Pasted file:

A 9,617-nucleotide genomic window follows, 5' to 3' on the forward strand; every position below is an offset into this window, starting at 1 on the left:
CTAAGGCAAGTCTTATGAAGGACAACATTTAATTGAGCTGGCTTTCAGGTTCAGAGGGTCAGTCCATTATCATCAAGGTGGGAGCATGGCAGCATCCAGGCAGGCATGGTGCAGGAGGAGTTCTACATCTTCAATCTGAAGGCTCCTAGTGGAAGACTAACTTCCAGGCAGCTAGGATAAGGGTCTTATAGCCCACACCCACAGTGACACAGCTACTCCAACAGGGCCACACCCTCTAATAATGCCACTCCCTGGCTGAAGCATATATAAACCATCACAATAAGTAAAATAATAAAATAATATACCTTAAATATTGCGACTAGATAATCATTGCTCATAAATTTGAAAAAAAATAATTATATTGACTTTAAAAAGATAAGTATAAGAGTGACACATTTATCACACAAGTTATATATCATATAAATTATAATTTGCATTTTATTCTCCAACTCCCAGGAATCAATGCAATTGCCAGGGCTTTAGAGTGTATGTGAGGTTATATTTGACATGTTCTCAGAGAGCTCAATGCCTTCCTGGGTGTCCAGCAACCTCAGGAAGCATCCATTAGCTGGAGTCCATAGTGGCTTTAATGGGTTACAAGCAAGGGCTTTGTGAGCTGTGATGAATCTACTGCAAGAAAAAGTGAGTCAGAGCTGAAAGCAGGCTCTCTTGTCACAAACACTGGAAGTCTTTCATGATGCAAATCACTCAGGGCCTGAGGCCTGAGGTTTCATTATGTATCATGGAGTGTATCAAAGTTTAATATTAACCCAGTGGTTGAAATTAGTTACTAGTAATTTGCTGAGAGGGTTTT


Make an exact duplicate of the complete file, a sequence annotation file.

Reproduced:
A 9,617-nucleotide genomic window follows, 5' to 3' on the forward strand; every position below is an offset into this window, starting at 1 on the left:
CTAAGGCAAGTCTTATGAAGGACAACATTTAATTGAGCTGGCTTTCAGGTTCAGAGGGTCAGTCCATTATCATCAAGGTGGGAGCATGGCAGCATCCAGGCAGGCATGGTGCAGGAGGAGTTCTACATCTTCAATCTGAAGGCTCCTAGTGGAAGACTAACTTCCAGGCAGCTAGGATAAGGGTCTTATAGCCCACACCCACAGTGACACAGCTACTCCAACAGGGCCACACCCTCTAATAATGCCACTCCCTGGCTGAAGCATATATAAACCATCACAATAAGTAAAATAATAAAATAATATACCTTAAATATTGCGACTAGATAATCATTGCTCATAAATTTGAAAAAAAATAATTATATTGACTTTAAAAAGATAAGTATAAGAGTGACACATTTATCACACAAGTTATATATCATATAAATTATAATTTGCATTTTATTCTCCAACTCCCAGGAATCAATGCAATTGCCAGGGCTTTAGAGTGTATGTGAGGTTATATTTGACATGTTCTCAGAGAGCTCAATGCCTTCCTGGGTGTCCAGCAACCTCAGGAAGCATCCATTAGCTGGAGTCCATAGTGGCTTTAATGGGTTACAAGCAAGGGCTTTGTGAGCTGTGATGAATCTACTGCAAGAAAAAGTGAGTCAGAGCTGAAAGCAGGCTCTCTTGTCACAAACACTGGAAGTCTTTCATGATGCAAATCACTCAGGGCCTGAGGCCTGAGGTTTCATTATGTATCATGGAGTGTATCAAAGTTTAATATTAACCCAGTGGTTGAAATTAGTTACTAGTAATTTGCTGAGAGGGTTTT